We were dropped off at the one end of the beach strip and had to schlepp it to the resort with our bags in tow … on the sand. I ended shoulder carrying my suitcase so as to not ruin the wheels. Most of the “high end” resort are located on the beach. When I say “high end”, they are 3 stars at most and you really must mentally prepare yourself to not expect high end luxury … or any sort of luxury. As a matter of fact, we had hot water for our showers, so that’s as luxurious as it gets. Behind the beach front are backpacker style hotels/homes for those who are on a shoestring budget.
Our resort was in the middle of the strip and I was happy to have made it in one piece after hoisting a heavy suitcase – yes, I need to exercise a little more. Time for the $2 tour.
The path leading into the resort.
The path leads up to the left side of the bar you see in the background.
If you were standing next to the bar as you walk in, you will see this area to your right.
Standing at the middle of the bar, looking at the dining area.
The dive shop behind the dining area with rooms off to right side on 2 storeys.
Our room was located in the top floor of the blue building you see on the right.
Leading up to our room.
Shangri-La level luxury.
And the view from the balcony outside our front door.
Having not had anything since breakfast and after a long journey, I decided we deserved something as a reward.
This look as appropriate a reward as any.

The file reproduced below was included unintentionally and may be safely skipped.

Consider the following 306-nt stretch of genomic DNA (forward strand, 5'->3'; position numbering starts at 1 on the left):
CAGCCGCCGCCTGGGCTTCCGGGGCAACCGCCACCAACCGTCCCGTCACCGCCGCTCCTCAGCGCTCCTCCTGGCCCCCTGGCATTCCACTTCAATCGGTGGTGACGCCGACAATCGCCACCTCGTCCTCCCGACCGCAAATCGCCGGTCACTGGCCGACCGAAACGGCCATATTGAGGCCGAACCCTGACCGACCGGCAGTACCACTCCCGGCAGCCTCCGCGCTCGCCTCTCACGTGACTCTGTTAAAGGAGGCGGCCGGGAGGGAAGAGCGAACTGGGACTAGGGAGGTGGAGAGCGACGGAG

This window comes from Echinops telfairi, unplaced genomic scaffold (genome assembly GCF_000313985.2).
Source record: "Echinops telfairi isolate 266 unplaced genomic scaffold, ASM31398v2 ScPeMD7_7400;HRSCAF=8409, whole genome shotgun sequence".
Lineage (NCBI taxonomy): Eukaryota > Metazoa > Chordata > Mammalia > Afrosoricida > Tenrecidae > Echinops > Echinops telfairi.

With something to meaty goodness to add to the mix.
With our bellies satisfied, we went for a walk.
So this is where I give my two cents on the beach. After watching a whole of bunch of Youtube videos on Malapascua, I was expecting a powdery white sand similar to Boracay. In reality, ever since Typhoon Yolanda struck in 2013 across the Philippines, it damaged a lot of the islands and ecosystems. For Malapascua, the sand close to the hotels was soft to walk on but make more difficult to walk on the closer you walked to the water. This is because dead coral bits were swept up by the tide and no effort has been made for a cleanup. To be honest, one would not expect any sort of clean up as this was not a luxury paradise like Boracay or Palawan. On top of that, a lot of boats were spread all over the place so swimming in the area was not safe. Are these major problems? Maybe – depending on your point of view. Compared to Kalanggaman Island and Bantayan Island, there is a major difference and you will see this soon. I crashed early as I had to be at the dive shop at 4.30am for the thresher shark dive.
As it was pitch dark outside and not a good opportunity to take pictures, I will describe in detail the harrowing journey to get to the dive site – hope you have a vivid imagination. The main attraction for Malapascua Island is the thresher shark and is therefore a diver’s paradise – this means that there are at least a 100 divers per day. The thresher shark lives around the Monad Shoal which is a sunken island. The top of the island is 100 feet below the surface and is considered the cleaning station where the sharks come to every morning in order for the little feeder fish to (for lack of a better term) clean the crap off the shark scales. The sharks come up every morning between 6-8am and go back down into the deep afterwards. The window is very small due to the fact that the sharks are sensitive to light.